(GST Included)

(Surplus)/Deficit ( 8,825)00

--------

Operating Budget of the Harbord Street BIA

For The Year 1998

Budget Summary

1997

1997Council1998

ProjectedApprovedBudget

Actual Request Request

$$$

Revenue and Surplus18,55622,50026,000

Expenditures:

Administration4,6824003,000

Capital06,50015,000

Maintenance06003,000

Promotion and Advertising13,12913,0005,000

Contingency/Provision 809 0 0

Total Expenditures18,62022,50026,000

(GST Included)

(Surplus)/Deficit6400

Operating Budget of the Parkdale Village BIA

For The Year 1998

Budget Summary

1997

1997Council1998

ProjectedApprovedBudget

Actual Request Request

$$$

Revenue and Surplus46,81396,000115,500

Expenditures:

Administration9,76112,00025,000

Capital10,03260,00040,000

Maintenance13,57710,00020,000

Promotion and Advertising13,05813,000 20,000

Contingency/Provision 4,611 1,000 10,500

Total Expenditures51,03996,000115,500

(GST Included)

(Surplus)/Deficit4,22600

--------

Operating Budget of the Queen/Broadview Village BIA

For The Year 1998

Budget Summary

1997

1997Council1998

ProjectedApprovedBudget

Actual Request Request

$$$

Revenue and Surplus25,98726,00039,000

Expenditures:

Administration4,9441,0001,000

Capital010,00015,800

Maintenance6,34611,00017,200

Promotion and Advertising6,5644,0005,000

Contingency/Provision 1,609 0 0

Total Expenditures19,46326,00039,000

(GST Included)

(Surplus)/Deficit(6,524)00

Operating Budget of the St. Lawrence Neighbourhood BIA

For The Year 1998

Budget Summary

1997

1997Council1998

ProjectedApprovedBudget

Actual Request Request

$$$

Revenue and SurplusN/A50,00070,000

Expenditures:

AdministrationN/A 3009,120

CapitalN/A29,5012,500

Maintenance N/A10,00017,800

Promotion and AdvertisingN/A10,20030,500

ContingencyN/A 0 80

Total ExpendituresN/A50,00070,000

(GST Included)

(Surplus)/DeficitN/A00

--------

Operating Budget of the Upper Village BIA

For The Year 1998

Budget Summary

1997

1997Council1998

ProjectedApprovedBudget

Actual Request Request

$$$

Revenue and Surplus155,284135,000127,900

Expenditures:

Administration18,03425,90020,100

Capital15,00035,00053,000

Maintenance1,22118,10019,800

Promotion and Advertising 37,46456,00035,000

Contingency/Provision67,477 0 0

Total Expenditures39,196135,000127,900

(GST Included)

(Surplus)/Deficit(16,088)00

Appendix B

Business Improvement Area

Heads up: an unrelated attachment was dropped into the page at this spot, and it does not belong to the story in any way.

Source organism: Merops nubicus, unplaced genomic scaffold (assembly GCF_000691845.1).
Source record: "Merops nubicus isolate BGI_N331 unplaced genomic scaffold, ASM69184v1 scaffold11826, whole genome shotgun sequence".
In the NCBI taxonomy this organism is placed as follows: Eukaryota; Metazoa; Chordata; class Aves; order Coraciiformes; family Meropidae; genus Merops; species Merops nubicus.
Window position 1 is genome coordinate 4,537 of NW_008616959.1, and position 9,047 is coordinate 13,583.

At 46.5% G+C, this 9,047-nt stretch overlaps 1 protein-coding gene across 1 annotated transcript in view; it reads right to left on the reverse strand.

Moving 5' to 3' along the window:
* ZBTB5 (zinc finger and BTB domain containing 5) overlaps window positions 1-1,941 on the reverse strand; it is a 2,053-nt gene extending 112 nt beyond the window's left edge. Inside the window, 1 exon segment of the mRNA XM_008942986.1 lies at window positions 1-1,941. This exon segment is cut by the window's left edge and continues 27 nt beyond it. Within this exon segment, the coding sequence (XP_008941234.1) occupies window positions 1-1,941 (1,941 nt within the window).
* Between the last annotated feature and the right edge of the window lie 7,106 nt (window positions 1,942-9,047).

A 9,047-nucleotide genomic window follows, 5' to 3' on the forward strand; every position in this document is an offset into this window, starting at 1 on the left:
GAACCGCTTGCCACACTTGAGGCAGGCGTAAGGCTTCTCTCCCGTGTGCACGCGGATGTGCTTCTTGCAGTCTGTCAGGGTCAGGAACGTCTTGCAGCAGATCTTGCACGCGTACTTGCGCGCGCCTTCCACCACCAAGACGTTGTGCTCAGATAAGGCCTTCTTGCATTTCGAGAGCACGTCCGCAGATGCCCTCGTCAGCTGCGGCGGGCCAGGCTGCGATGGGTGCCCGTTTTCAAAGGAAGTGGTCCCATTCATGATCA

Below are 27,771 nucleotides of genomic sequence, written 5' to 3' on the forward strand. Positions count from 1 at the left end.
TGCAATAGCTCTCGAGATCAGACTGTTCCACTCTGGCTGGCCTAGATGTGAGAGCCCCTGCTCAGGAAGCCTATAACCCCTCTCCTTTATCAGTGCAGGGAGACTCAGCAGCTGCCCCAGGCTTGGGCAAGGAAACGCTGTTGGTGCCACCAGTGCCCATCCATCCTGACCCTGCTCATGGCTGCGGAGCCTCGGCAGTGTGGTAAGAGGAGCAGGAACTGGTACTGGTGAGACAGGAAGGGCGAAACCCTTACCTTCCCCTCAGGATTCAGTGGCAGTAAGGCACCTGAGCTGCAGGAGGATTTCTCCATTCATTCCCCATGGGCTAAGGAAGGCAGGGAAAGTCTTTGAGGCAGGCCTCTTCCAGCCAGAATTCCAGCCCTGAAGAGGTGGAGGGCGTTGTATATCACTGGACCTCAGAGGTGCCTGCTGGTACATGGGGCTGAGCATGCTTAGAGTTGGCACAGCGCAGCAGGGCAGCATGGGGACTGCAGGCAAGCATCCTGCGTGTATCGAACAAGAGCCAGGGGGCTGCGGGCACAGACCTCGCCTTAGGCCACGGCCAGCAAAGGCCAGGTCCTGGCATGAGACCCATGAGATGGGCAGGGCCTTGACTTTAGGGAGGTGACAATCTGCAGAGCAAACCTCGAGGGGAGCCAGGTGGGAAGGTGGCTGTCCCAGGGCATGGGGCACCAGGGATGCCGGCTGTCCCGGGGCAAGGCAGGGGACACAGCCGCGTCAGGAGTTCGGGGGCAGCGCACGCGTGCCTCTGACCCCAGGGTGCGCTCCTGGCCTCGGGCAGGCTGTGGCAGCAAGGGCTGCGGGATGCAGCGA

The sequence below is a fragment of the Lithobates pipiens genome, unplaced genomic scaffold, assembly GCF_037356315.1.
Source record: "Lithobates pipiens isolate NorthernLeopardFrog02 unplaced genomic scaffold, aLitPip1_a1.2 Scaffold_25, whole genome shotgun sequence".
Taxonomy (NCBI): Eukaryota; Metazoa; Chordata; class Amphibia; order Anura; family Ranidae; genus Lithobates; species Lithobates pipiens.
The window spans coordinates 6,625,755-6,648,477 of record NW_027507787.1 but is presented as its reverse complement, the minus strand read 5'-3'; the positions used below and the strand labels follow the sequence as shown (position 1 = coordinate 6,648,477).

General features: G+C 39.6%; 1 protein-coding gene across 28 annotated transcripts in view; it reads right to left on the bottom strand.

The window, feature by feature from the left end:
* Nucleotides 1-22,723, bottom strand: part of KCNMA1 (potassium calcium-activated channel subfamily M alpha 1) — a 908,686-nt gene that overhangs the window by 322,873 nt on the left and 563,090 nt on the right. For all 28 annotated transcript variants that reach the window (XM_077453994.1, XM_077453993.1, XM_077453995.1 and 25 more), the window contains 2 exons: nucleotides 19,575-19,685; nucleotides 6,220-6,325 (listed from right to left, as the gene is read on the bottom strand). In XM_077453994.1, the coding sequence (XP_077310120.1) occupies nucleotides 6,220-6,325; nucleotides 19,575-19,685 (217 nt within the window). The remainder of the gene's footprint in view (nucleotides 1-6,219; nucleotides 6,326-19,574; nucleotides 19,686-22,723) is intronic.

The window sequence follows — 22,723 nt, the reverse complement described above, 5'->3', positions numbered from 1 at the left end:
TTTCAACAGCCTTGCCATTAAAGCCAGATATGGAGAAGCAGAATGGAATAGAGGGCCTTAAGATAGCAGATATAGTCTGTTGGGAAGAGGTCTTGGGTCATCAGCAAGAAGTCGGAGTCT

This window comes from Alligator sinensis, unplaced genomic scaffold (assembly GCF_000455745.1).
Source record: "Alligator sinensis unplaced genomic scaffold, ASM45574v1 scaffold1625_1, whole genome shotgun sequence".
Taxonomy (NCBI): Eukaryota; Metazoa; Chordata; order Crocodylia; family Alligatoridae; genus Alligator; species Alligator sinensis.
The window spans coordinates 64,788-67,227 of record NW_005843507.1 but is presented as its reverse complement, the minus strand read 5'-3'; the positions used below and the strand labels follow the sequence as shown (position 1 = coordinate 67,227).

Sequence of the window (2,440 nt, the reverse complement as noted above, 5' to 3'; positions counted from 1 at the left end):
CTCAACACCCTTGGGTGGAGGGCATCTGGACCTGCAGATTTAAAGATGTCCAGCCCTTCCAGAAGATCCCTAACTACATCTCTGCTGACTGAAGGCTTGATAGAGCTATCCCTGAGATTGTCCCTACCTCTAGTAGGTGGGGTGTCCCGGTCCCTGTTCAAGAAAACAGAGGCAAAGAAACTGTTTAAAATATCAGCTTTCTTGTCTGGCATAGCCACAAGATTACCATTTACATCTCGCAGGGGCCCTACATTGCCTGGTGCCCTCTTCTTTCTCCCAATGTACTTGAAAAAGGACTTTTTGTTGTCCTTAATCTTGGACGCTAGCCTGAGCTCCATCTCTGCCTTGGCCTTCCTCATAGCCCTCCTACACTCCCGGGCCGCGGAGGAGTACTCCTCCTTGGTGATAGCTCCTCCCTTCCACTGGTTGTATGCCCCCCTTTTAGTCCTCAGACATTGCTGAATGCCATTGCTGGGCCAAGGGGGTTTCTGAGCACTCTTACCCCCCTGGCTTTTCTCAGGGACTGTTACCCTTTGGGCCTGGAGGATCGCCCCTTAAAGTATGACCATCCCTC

Municipality

Stage in Budget Process

Bloor/Bathurst-Madison

T

A

Bloor-by-the-Park

T

A

Bloorcourt Village

T

A

Bloordale Village

T

B

Bloor West Village

T

A

Bloor-Yorkville

T

A

Corso Italia

T

A

Danforth-by-the-Valley

T

A

Dovercourt Village

T

C

Eglinton Way

T

A

Elm Street

T

C

Forest Hill Village

T

A

Gerrard India Bazaar

T

B

Greektown-on-the-Danforth

T

A

Harbord Street

T

B

Hillcrest Village

T

C

Junction Gardens

T

A

Keele-Eglinton

Y

C

Kennedy Road

S

A

Kingsway

E

A

Lakeshore Village

E

A

Little Italy

T

A

Long Branch

E

A

Mimico-by-the-Lake

E

C

Mimico Village

E

A

Mount Dennis

Y

C

Old Cabbagetown

T

A

Pape Village

EY

A

Parkdale Village

T

B

Queen/Broadview Village

T

B

Roncesvalles Village

T

A

St. Clair Gardens

T

C

St. Lawrence

T

B

Upper Village

T

B

Upper Village (York)

Y

C

Village of Islington

E

C

Weston

Y

A

Yonge/Queen-Dundas

T

C

Yonge-Eglinton

Y

C

A - Approved by Council - May 13, 1998

B - This Report

C - Budget not submitted

5

Terms of Reference - Harmonization of Services

(City Council on June 3, 4 and 5, 1998, adopted this Clause, without amendment.)

The Strategic Policies and Priorities Committee recommends the adoption of the following report (May 27, 1998) from the Chief Administrative Officer:

Purpose:

This report provides an update on the process that will be undertaken for the harmonization of services where departmental programs have been restructured as a result of amalgamation.

Funding Sources, Financial Implications and Impact Statement:

The recommendations in this report have no immediate financial impact.

Recommendations:

It is recommended that:

(1)the Chief Administrative Officer immediately direct the development of reports in each department that define service level variations across the City and identify to the appropriate Standing Committee services that must be addressed on a priority basis;

(2)the Chief Administrative Officer report to the Strategic Policies and Priorities Committee on the key principles that will guide service harmonization for 1999;

(3)based on the departmental service harmonization priorities determined in consultation with the Standing Committees, and using the principles approved by the Strategic Planning and Priorities Committee, the affected departments develop 1999 service harmonization plans for approval by Council through the appropriate Standing Committee to be implemented through the 1999 budget process; and

(4)the appropriate City Officials be authorized to take the necessary action to give effect thereto.

Council Reference/Background/History:

Council on May 13, 1998, requested the Chief Administrative Officer to report to the next meeting of the Strategic Policies and Priorities Committee as to the process and timetable for the establishment of service levels and user fees.

This report discusses the process that will be undertaken for the harmonization of services where departmental programs have been restructured as a result of amalgamation.

Discussion:

Range of Public Services and Rationalization:

The new City offers a wide range of public services designed to both maintain and enhance the quality of life for its residents. It is actively involved in stimulating the business climate to further its economic development; maintaining and building infrastructure; providing police services; protecting the environment; providing a wide range of social services; and, managing the City's overall growth.